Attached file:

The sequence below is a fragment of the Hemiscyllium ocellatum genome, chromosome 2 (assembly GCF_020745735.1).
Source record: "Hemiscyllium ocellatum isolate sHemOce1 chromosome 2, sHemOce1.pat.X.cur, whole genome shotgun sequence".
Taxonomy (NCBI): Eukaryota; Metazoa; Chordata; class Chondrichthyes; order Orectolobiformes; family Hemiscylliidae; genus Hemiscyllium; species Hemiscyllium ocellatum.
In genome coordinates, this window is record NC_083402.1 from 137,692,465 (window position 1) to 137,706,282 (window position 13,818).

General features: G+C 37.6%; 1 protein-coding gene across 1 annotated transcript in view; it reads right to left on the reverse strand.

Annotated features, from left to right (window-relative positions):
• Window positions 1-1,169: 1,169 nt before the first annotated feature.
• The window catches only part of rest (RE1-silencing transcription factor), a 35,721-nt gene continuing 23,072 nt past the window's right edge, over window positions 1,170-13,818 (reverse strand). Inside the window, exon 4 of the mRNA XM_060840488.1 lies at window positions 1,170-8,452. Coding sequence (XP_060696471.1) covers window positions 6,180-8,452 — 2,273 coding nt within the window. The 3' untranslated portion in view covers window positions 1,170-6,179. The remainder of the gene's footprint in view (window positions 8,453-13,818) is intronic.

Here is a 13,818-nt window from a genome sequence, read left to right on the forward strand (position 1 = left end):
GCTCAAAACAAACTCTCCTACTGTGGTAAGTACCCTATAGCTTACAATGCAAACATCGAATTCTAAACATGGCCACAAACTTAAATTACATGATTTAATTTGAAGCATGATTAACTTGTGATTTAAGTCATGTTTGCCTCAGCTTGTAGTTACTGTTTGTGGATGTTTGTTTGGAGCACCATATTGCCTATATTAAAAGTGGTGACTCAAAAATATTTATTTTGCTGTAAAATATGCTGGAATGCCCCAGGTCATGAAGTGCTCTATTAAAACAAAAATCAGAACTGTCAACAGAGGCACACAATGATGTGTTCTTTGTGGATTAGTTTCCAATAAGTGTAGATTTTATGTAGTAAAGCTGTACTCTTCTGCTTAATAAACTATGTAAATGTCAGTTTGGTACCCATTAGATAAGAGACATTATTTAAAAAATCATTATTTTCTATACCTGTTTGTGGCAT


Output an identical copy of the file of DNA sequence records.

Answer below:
The sequence below is a fragment of the Hemiscyllium ocellatum genome, chromosome 2 (assembly GCF_020745735.1).
Source record: "Hemiscyllium ocellatum isolate sHemOce1 chromosome 2, sHemOce1.pat.X.cur, whole genome shotgun sequence".
Taxonomy (NCBI): Eukaryota; Metazoa; Chordata; class Chondrichthyes; order Orectolobiformes; family Hemiscylliidae; genus Hemiscyllium; species Hemiscyllium ocellatum.
In genome coordinates, this window is record NC_083402.1 from 137,692,465 (window position 1) to 137,706,282 (window position 13,818).

General features: G+C 37.6%; 1 protein-coding gene across 1 annotated transcript in view; it reads right to left on the reverse strand.

Annotated features, from left to right (window-relative positions):
• Window positions 1-1,169: 1,169 nt before the first annotated feature.
• The window catches only part of rest (RE1-silencing transcription factor), a 35,721-nt gene continuing 23,072 nt past the window's right edge, over window positions 1,170-13,818 (reverse strand). Inside the window, exon 4 of the mRNA XM_060840488.1 lies at window positions 1,170-8,452. Coding sequence (XP_060696471.1) covers window positions 6,180-8,452 — 2,273 coding nt within the window. The 3' untranslated portion in view covers window positions 1,170-6,179. The remainder of the gene's footprint in view (window positions 8,453-13,818) is intronic.

Here is a 13,818-nt window from a genome sequence, read left to right on the forward strand (position 1 = left end):
GCTCAAAACAAACTCTCCTACTGTGGTAAGTACCCTATAGCTTACAATGCAAACATCGAATTCTAAACATGGCCACAAACTTAAATTACATGATTTAATTTGAAGCATGATTAACTTGTGATTTAAGTCATGTTTGCCTCAGCTTGTAGTTACTGTTTGTGGATGTTTGTTTGGAGCACCATATTGCCTATATTAAAAGTGGTGACTCAAAAATATTTATTTTGCTGTAAAATATGCTGGAATGCCCCAGGTCATGAAGTGCTCTATTAAAACAAAAATCAGAACTGTCAACAGAGGCACACAATGATGTGTTCTTTGTGGATTAGTTTCCAATAAGTGTAGATTTTATGTAGTAAAGCTGTACTCTTCTGCTTAATAAACTATGTAAATGTCAGTTTGGTACCCATTAGATAAGAGACATTATTTAAAAAATCATTATTTTCTATACCTGTTTGTGGCAT